History says it was originally built as a wooden tower. Then, a stone replacement tower was built. It was repainted in black and white colors that were the standards for American lighthouses in 1916.
They limit the number of people that can be in the lighthouse at one time which is good. Making it easier for everyone to walk up and down. The observation deck isn’t large. Lighthouse is a little off the beaten path but worth it to find it. The entrance fee also included visiting another museum across the street but we did not have time to visit that one.
The steps are broken up into sections of 25 so once you complete the section. You can stop. Take your time. Take a break and feel the breeze coming through the windows.
Luckily, we did not wait in line. We came early that morning.
The view from the top of the lighthouse is spectacular! The view is well worth it. A must see.
Your reward once you reach the top is the gorgeous views in all directions. Just across the street is Fort Screven; You can see Hilton Head Island S.C. and the old fort as well as the beautiful beach & ships that pass by.
There was more to the site: several outbuildings and a museum (which we did not visit). I really enjoyed seeing the restored interior of the head keepers cottage including many original fixtures and artifacts. That kitchen and cook stove was incredible! I liked to see and hear how things used to be years ago.
Outstanding views of the Tybee Island Light Station.
The windows on your way up the lighthouse let in just enough light and have an old brick wall around it. Don’t miss capturing photographs with different angles and some amazing pictures could come out of it. The top of the lighthouse has some opportunities also.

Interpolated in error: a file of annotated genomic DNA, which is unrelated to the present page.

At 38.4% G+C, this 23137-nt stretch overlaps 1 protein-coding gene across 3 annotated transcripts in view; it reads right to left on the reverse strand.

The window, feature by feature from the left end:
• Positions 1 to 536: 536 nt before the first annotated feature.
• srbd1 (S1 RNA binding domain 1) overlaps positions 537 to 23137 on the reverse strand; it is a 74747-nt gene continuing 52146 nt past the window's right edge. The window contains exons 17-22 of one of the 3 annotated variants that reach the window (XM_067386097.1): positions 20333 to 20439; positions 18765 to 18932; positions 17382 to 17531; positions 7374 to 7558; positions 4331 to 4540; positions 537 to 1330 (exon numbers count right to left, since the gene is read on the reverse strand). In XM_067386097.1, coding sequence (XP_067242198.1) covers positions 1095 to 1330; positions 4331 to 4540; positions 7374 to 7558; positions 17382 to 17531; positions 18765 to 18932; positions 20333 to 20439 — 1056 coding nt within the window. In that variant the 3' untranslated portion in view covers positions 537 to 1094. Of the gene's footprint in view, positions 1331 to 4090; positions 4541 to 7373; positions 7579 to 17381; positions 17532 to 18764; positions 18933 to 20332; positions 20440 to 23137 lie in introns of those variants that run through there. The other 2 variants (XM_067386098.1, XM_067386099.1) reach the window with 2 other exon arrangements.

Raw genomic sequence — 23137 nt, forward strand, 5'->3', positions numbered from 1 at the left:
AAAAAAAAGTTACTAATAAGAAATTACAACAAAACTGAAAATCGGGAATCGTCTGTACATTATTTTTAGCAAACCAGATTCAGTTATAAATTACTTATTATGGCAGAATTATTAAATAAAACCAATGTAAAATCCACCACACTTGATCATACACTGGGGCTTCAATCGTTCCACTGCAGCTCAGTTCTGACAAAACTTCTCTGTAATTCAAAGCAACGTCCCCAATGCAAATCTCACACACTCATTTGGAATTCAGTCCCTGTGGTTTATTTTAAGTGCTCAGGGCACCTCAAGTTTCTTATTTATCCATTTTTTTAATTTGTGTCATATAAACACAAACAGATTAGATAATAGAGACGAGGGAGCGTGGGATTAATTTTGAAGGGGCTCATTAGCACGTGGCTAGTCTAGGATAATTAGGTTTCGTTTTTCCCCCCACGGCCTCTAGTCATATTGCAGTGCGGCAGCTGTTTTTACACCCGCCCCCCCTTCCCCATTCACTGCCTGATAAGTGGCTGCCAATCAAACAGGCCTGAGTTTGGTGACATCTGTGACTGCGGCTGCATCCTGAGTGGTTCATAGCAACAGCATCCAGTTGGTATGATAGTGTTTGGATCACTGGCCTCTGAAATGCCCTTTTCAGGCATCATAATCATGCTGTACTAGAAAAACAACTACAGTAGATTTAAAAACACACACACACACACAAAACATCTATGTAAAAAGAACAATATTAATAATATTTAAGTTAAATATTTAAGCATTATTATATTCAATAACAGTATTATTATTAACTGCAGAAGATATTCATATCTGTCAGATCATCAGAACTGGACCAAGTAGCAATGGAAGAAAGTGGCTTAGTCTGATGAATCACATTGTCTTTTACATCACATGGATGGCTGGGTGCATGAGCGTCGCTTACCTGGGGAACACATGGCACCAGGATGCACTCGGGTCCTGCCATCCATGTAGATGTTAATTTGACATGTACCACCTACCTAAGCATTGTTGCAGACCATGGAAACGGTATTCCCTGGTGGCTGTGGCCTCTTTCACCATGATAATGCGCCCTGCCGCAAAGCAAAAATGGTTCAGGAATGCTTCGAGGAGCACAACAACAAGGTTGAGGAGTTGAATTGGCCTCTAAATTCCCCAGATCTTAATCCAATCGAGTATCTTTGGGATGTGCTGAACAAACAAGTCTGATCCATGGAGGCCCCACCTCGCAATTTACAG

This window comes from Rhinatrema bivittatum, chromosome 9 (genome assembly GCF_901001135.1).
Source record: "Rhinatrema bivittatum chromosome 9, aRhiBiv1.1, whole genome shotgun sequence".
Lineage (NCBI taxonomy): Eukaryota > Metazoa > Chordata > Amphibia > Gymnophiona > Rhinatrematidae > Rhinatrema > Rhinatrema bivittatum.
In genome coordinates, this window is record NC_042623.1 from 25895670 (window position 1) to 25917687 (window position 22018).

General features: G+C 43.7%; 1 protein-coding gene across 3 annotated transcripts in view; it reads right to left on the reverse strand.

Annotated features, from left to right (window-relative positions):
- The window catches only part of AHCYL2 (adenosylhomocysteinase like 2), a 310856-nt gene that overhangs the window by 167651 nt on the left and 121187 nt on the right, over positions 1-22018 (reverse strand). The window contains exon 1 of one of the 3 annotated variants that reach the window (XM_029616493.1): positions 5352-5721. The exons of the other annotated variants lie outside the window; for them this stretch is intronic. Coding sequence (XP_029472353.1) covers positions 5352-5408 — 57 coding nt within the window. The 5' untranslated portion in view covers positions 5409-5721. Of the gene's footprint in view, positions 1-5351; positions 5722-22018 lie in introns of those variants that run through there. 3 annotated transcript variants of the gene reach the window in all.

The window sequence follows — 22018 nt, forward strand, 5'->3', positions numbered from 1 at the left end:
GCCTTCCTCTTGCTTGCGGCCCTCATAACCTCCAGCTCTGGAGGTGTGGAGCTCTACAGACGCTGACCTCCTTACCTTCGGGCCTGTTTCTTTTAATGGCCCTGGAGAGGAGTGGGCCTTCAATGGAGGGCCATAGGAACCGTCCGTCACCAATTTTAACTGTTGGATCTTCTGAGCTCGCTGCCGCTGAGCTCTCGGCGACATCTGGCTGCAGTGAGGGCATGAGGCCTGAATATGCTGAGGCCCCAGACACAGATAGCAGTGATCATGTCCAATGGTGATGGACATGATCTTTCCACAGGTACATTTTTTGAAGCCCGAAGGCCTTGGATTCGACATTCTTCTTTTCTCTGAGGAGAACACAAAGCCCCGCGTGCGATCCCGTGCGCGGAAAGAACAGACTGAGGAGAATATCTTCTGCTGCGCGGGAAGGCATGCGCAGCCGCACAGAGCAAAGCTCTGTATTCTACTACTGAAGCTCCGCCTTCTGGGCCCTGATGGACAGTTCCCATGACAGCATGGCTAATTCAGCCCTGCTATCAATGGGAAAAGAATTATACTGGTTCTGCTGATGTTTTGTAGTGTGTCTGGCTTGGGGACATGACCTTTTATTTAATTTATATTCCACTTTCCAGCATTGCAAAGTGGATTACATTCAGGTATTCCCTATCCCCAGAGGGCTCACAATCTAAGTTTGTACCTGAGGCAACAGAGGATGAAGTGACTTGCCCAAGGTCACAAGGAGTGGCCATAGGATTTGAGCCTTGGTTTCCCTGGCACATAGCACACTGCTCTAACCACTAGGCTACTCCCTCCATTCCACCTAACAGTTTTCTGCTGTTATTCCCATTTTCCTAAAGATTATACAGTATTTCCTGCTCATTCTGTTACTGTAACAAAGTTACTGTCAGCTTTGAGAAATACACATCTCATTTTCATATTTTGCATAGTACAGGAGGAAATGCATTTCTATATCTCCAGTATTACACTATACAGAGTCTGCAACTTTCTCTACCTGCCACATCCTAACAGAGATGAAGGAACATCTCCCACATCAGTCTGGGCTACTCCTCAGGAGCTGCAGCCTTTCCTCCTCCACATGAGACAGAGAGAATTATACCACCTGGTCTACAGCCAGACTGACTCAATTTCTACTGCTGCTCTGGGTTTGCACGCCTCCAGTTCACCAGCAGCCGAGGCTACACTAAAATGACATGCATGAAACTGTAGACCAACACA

The spiral staircase will maybe get you a little bit overwhelmed at times. Expect people to come down while you are coming up. The scenic views at the top made everything feel worth it.
We really enjoyed both the view at the top of the lighthouse and the living museum. Free parking is a benefit for 2 hr. maximum. The stairs gave us a little exercise before enjoying a great 360 view of Tybee. The steps are very nicely constructed with a handrail.
Admission is $10 but not only gives you access to the lighthouse but all buildings on ground, and museum across the street. We weren’t able to visit the museum.
Tybee Island is a half-hour drive, 18 miles, East of the Historic District. It comprises 5 miles of beachfront. Also best reached by car.
Pay to park $2 per hour. No matter where you park on Tybee Island.
It is one of the great assets of Savannah. We made no mistake of adding it to our last-minute itinerary.
Worth it for a 3-day trip to Savannah. All but pure amazement.
Thanks for reading.